Since the launch of iOS 10 in September 2016, more than 79 percent of iOS devices have moved to the latest major version of Apple’s mobile operating system. In comparison, even though Android is far more prolific as a mobile OS, less than 5 percent of Android device users are on Android 7.0 Nougat or higher. There are several reasons why that’s the case.
First of all, Android Nougat wasn’t rollout out to the general Android ecosystem right away. It’s been several months since Nougat was released to the public, but most devices are only just getting their update to Android 7.0 Nougat and higher. iOS 10, on the other hand, was carried by sales of iPhone 7 and iPhone 7 Plus.
In addition, Apple brought in many features to incentivize users of older iOS versions to upgrade. Siri was integrated, iMessages got some serious attention, Live Photos was introduced, better interaction with Maps, the Home app made its appearance, new Apple Music interface, 3D Touch support on more native apps, and many such changes swung a lot of iOS users over to iOS 10, not to mention a barrage of security updates right through the latest public version, iOS 10.3.1.
So, a new device launch and several new features contributed heavily to iOS 10 adoption rates.
Google, on the other hand, reserved Android Nougat for its own Nexus and Google Pixel devices to begin with. That why Android Nougat was such a highly followed topic on the Internet for so long, because everyone kept wondering when it would come to their non-Google device. Google Pixel and Pixel XL sold really well, but not enough to match the iOS user base of hundreds of millions of iPhones and iPads.
One of the hurdles to that is carrier approval for Nougat but, surprisingly, updates for unlocked phones took even longer.
Another barrier was the fact that Android security patches follow a different update cycle from the OS update cycle. That meant that even users of Android Marshmallow could still get the security patches without the need to upgrade to Android Nougat. Even OEMs were able to apply patches without having to upgrade the operating system.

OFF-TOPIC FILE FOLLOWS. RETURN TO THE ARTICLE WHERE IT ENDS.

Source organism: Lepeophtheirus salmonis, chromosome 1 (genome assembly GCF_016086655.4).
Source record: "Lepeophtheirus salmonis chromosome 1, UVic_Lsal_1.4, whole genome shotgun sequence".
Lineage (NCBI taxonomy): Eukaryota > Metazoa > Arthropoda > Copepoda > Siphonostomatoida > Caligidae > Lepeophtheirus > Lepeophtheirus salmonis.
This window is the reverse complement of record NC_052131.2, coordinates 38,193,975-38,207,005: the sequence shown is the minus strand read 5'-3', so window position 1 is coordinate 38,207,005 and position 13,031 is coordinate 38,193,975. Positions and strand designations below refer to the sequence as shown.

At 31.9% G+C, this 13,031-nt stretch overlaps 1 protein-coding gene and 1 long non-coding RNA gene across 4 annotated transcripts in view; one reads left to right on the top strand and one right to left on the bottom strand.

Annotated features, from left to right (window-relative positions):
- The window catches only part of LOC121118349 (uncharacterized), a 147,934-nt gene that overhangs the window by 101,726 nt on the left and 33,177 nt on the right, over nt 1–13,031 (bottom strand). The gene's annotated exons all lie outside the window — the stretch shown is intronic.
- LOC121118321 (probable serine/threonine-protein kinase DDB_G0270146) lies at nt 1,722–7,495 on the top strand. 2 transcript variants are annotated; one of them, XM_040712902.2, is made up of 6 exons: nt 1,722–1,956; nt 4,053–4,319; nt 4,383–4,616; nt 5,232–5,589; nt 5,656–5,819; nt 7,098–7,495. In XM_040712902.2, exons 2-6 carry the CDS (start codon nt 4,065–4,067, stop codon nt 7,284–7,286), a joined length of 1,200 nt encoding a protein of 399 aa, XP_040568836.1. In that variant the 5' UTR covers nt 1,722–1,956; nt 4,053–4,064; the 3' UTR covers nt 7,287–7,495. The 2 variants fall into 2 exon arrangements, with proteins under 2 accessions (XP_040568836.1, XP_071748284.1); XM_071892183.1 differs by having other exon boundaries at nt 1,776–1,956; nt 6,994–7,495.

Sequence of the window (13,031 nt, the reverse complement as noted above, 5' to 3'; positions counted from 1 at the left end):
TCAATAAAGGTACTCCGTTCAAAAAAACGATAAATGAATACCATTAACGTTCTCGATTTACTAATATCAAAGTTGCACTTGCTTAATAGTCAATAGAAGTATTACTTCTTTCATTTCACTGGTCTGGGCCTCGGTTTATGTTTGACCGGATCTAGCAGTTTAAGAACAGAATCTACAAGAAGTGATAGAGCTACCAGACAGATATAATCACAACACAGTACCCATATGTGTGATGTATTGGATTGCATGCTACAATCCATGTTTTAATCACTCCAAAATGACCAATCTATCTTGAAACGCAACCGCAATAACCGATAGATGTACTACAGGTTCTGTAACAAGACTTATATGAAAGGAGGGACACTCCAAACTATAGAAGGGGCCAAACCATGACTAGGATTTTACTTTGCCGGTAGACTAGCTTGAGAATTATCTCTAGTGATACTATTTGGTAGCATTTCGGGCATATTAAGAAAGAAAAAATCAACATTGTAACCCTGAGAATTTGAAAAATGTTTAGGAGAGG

Google has finally started rolling out the latest version of Android to users worldwide, so things should improve from here on out for Nougat.
Also, we should see an uptick in Nougat usage as Google Pixel keeps showing strong sales, but more so because two flagship smartphone models from Samsung and LG should be available soon – the Galaxy S8 and S8 Plus, and the LG G6. Both phones are expected to sell extremely well, and will come with Nougat out of the box.
This year, Android O, assumed to stand for Oreo, is coming out. Hopefully, Google won’t take the same strategy and reserve it for Nexus devices and the three Google Pixel 2 smartphones planned for this year. Google is playing hardball with OEMs in an attempt to get more control over the Android ecosystem, and poor adoption rates was possibly a trade-off.
What we’re hoping is that Android O will become more widely available a lot sooner than Android Nougat was when it was first released. Meanwhile, iOS 10 adoption rates will have increased even further than the last reported 79 percent of devices, especially since several key security patches only came with iOS 10.3 and iOS 10.3.1.
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